Gregory Smith is a musician in the same league of these other musicians also:
Sol Kaplan, George Duning, Gerald Fried, George Romanis, Ron Jones, Don Davis, John Debney, Richard Bellis, and Paul Baillargeon. Other musicians are Dennis McCarthy and Jay Chattaway...
Many of these musicians are on Star Trek in the few episodes that they got to compose any thing... and musicians that are not from Star Trek such as Paul Horn, Henry Mancini, Edward Bilous, Jeff Alexander, Jack Elliott, Allyn Ferguson, Eugene Poddany, Walter Greene, Bill Lava, Doug Goodwin, Rob Walsh, Don McGinnis, Joe Siracusa, Carlos Brandt, Dean Elliott, Elliott Lawrence, Ed Bogas, Bob Sakuma, Masahito Maruyama, Yuji Ohno, Bernard Hoffer, Jerry Martin, and numerous Game Show musicians. Also perhaps some of the King Of The Hill musicians such as John Frizzell and John O'Connor.
I became familiar with Gregory Smith since I watched Star Trek, In Living Colour since 1964. Star Trek has been about at least occasionally mystical music for example from George Duning. Leonard Rosenman is another of many examples. And then for The Next Generation they hired a secondary musician Ron Jones. Rick Berman hated the music and eventually fired him and killed the sound track for Star Trek and others. The spiritual successor of Ron Jones is Paul Baillargeon, who worked for Rick Berman on The Big Blue Marble. This is the only reason why Rick Berman ever hired Paul, as well as Don Davis, John Debney, and Gregory Smith. Other musicians are Sol Kaplan and Richard Bellis and George Romanis.
Rick Berman is very tone deaf; he seems to prefer the music of David Bell, and Velton Ray Bunch. The regular musicians Dennis McCarthy and Jay Chattaway can compose music of various qualities, but seem to prefer to make different melodies, instead of being forced to use Wall Paper.
Paul Baillargeon was probably hired to make six episodes per year, three for Deep Space Nine, and three for Voyager. But Paul Baillargeon only made at most 5 episodes each year... and that is how Gregory Smith made three episodes for Deep Space Nine, one each year. These episodes sound the same as Paul Baillargeon.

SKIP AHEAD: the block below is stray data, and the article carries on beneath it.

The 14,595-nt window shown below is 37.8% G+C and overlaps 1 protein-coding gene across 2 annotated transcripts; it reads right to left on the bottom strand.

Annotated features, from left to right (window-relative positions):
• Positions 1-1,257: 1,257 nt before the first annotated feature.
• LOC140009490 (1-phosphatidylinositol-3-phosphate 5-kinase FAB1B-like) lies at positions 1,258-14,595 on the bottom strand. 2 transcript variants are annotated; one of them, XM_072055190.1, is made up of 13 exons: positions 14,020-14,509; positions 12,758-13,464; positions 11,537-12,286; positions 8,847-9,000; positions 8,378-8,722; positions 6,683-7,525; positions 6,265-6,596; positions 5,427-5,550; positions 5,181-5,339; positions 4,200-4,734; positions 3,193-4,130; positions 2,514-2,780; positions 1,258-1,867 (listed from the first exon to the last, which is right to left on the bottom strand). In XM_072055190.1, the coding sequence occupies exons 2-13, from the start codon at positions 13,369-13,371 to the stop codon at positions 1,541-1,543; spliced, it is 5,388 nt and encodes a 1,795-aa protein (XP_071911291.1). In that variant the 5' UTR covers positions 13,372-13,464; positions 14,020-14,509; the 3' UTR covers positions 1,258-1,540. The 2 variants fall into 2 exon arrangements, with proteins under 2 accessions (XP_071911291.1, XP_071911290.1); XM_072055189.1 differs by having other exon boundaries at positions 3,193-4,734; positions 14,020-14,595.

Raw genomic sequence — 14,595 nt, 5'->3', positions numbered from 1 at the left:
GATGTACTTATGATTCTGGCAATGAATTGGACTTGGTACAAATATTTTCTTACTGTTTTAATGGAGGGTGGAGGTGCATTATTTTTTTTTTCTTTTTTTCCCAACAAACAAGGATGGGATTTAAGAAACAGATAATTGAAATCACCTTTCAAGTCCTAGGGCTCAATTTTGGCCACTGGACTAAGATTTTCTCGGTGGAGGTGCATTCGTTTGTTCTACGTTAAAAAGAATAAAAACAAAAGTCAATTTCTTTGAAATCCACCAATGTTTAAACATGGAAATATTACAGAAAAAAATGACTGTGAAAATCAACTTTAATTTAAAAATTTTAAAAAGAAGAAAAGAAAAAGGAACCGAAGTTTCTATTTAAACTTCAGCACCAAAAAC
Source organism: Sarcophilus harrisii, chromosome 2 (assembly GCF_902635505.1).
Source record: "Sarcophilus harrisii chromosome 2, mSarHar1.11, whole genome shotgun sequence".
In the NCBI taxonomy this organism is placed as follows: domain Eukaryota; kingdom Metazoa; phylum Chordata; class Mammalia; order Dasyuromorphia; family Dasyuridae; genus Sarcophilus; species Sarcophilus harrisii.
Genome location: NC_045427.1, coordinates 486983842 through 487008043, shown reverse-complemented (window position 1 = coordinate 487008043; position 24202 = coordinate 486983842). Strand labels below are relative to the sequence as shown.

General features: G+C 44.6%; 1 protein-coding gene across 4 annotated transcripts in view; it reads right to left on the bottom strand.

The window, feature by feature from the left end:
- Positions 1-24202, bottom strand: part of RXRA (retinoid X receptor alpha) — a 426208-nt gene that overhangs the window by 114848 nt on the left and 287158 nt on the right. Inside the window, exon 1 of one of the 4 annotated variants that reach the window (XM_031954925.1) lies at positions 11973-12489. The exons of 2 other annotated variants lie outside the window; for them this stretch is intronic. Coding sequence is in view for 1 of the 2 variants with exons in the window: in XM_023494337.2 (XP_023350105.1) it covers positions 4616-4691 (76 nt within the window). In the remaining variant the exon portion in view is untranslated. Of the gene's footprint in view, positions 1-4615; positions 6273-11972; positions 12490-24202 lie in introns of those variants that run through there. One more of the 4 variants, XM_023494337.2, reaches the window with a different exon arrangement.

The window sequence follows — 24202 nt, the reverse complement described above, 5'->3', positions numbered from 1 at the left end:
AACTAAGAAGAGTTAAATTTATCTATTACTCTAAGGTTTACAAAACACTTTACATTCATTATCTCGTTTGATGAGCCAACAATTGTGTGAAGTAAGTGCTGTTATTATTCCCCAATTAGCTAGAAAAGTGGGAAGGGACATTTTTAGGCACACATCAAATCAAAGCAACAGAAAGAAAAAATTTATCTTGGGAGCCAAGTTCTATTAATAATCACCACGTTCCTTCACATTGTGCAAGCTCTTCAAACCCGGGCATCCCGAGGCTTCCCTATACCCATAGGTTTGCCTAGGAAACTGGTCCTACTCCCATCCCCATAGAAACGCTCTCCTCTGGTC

I do not know why Greogry Smith stopped after those three episodes; Perhaps after 1999, there was only one programme made instead of two. When they make multiple long 26+ episode each programmes again (after a 20 year gap?!) It is going to exhaust Jeff Russo and Michael Giacchino. And it is unacceptable to have them recycle the same few tracks.
I was hoping that Enterprise lasted for 7 seasons, and if they focused on Space Battles instead of Trip and Porthos, it would have. And then I would be able to enjoy even more episodes of Paul Baillargeon.
Even if Paul Baillargeon will not come out of retirement, John Debney and Gregory Smith are still active. Gregory Smith even has a web site.
They are making this programme Strange New Worlds which is finally about Captain Pike. I hope they are able to use the grey walls and dark blue stained glass ceilings that made the 1964 film so futuristic. Hopefully they can recreate the magic that the original actors did... Every time (even in Fan Recreations such as Phase II New Voyages and Continues) the next actor to be Kirk ends up much more like Archer instead. Perhaps they will also remember that they had mystical music such as from George Duning and also from The Paradise Syndrome by Gerald Fried.
Ron Jones would frequently recreate this type of music.
And also Paul Bailargeon.
An example of the mystical, perhaps somber at times, music by Paul Baillargeon is from episode Blink Of An Eye. Another good example is Chosen Realm.
To hear samples of Gregory Smith's music, it is very easy since there are only three Star Trek episodes. That is The Assignment, with the very talented and under used actors Colm Meaney and Rosalind Chao. One of the scenes in the middle of the episode Keiko (Chao's character) jumps off the ledge. Now some episode about a Bajoran named Yassim and her "Evil Must Be Opposed." protest before jumping is from a David Bell episode. The music played during that scene is 110+% inappropriate noise. But in The Assignment, the music is completely different... actually good.
The next episode is Honor Among Thieves. He has a special assignment again, to discover who is stealing weapons. He befriends the espionage person, and there is very grim, tense, and somber music playing. This music, just as in The Assignment, matches the style and quality of Paul Baillargeon.
The final Gregory Smith episode (that I for the longest time mistaken it for a Paul Baillargeon episode) is Field Of Fire. This is when Ezri Dax investigates impossible crimes on the Space Station.
I do not know why these musicians have not returned to Star Trek, but Gregory Smith has a web site. He might be convinced to return the moment that the Star Trek producers are able to hire numerous musicians and give them their own episodes.